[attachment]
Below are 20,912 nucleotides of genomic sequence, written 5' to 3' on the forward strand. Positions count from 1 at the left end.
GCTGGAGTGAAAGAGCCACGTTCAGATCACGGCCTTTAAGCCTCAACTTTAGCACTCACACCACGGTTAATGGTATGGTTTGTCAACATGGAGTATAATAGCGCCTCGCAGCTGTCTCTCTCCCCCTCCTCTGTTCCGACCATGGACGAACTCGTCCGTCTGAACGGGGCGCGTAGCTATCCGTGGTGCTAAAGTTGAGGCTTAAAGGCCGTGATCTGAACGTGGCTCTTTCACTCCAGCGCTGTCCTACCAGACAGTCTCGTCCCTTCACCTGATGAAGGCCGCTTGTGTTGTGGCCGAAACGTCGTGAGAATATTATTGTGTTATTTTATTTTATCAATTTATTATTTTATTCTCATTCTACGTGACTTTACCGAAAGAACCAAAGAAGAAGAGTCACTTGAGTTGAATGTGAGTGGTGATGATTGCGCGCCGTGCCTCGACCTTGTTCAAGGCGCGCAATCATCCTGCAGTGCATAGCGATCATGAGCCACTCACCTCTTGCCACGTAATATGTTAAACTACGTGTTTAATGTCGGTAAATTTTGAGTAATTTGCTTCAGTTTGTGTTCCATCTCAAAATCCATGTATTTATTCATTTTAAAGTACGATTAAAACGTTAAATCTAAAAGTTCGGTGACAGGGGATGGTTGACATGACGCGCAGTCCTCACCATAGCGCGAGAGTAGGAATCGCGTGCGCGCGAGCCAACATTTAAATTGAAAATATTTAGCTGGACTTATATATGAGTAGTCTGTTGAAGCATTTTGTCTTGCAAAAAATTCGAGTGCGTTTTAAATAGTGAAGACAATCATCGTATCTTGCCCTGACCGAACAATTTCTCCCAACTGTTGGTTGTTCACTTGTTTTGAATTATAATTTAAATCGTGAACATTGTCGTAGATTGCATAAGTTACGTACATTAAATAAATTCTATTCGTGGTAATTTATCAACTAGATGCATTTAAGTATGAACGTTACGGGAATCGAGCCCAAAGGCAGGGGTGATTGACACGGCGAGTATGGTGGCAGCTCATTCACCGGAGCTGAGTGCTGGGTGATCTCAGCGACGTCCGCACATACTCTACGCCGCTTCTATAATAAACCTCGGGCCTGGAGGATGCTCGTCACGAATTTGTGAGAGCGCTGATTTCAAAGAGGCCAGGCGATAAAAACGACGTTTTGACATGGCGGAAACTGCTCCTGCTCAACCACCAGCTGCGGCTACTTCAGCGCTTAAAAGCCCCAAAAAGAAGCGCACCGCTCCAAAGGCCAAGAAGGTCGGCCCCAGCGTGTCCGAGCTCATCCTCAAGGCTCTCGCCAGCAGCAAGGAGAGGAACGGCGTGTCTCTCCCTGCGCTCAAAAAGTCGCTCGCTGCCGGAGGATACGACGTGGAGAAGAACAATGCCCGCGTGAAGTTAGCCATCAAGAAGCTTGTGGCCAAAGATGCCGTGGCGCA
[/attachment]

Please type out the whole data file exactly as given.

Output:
Below are 20,912 nucleotides of genomic sequence, written 5' to 3' on the forward strand. Positions count from 1 at the left end.
GCTGGAGTGAAAGAGCCACGTTCAGATCACGGCCTTTAAGCCTCAACTTTAGCACTCACACCACGGTTAATGGTATGGTTTGTCAACATGGAGTATAATAGCGCCTCGCAGCTGTCTCTCTCCCCCTCCTCTGTTCCGACCATGGACGAACTCGTCCGTCTGAACGGGGCGCGTAGCTATCCGTGGTGCTAAAGTTGAGGCTTAAAGGCCGTGATCTGAACGTGGCTCTTTCACTCCAGCGCTGTCCTACCAGACAGTCTCGTCCCTTCACCTGATGAAGGCCGCTTGTGTTGTGGCCGAAACGTCGTGAGAATATTATTGTGTTATTTTATTTTATCAATTTATTATTTTATTCTCATTCTACGTGACTTTACCGAAAGAACCAAAGAAGAAGAGTCACTTGAGTTGAATGTGAGTGGTGATGATTGCGCGCCGTGCCTCGACCTTGTTCAAGGCGCGCAATCATCCTGCAGTGCATAGCGATCATGAGCCACTCACCTCTTGCCACGTAATATGTTAAACTACGTGTTTAATGTCGGTAAATTTTGAGTAATTTGCTTCAGTTTGTGTTCCATCTCAAAATCCATGTATTTATTCATTTTAAAGTACGATTAAAACGTTAAATCTAAAAGTTCGGTGACAGGGGATGGTTGACATGACGCGCAGTCCTCACCATAGCGCGAGAGTAGGAATCGCGTGCGCGCGAGCCAACATTTAAATTGAAAATATTTAGCTGGACTTATATATGAGTAGTCTGTTGAAGCATTTTGTCTTGCAAAAAATTCGAGTGCGTTTTAAATAGTGAAGACAATCATCGTATCTTGCCCTGACCGAACAATTTCTCCCAACTGTTGGTTGTTCACTTGTTTTGAATTATAATTTAAATCGTGAACATTGTCGTAGATTGCATAAGTTACGTACATTAAATAAATTCTATTCGTGGTAATTTATCAACTAGATGCATTTAAGTATGAACGTTACGGGAATCGAGCCCAAAGGCAGGGGTGATTGACACGGCGAGTATGGTGGCAGCTCATTCACCGGAGCTGAGTGCTGGGTGATCTCAGCGACGTCCGCACATACTCTACGCCGCTTCTATAATAAACCTCGGGCCTGGAGGATGCTCGTCACGAATTTGTGAGAGCGCTGATTTCAAAGAGGCCAGGCGATAAAAACGACGTTTTGACATGGCGGAAACTGCTCCTGCTCAACCACCAGCTGCGGCTACTTCAGCGCTTAAAAGCCCCAAAAAGAAGCGCACCGCTCCAAAGGCCAAGAAGGTCGGCCCCAGCGTGTCCGAGCTCATCCTCAAGGCTCTCGCCAGCAGCAAGGAGAGGAACGGCGTGTCTCTCCCTGCGCTCAAAAAGTCGCTCGCTGCCGGAGGATACGACGTGGAGAAGAACAATGCCCGCGTGAAGTTAGCCATCAAGAAGCTTGTGGCCAAAGATGCCGTGGCGCA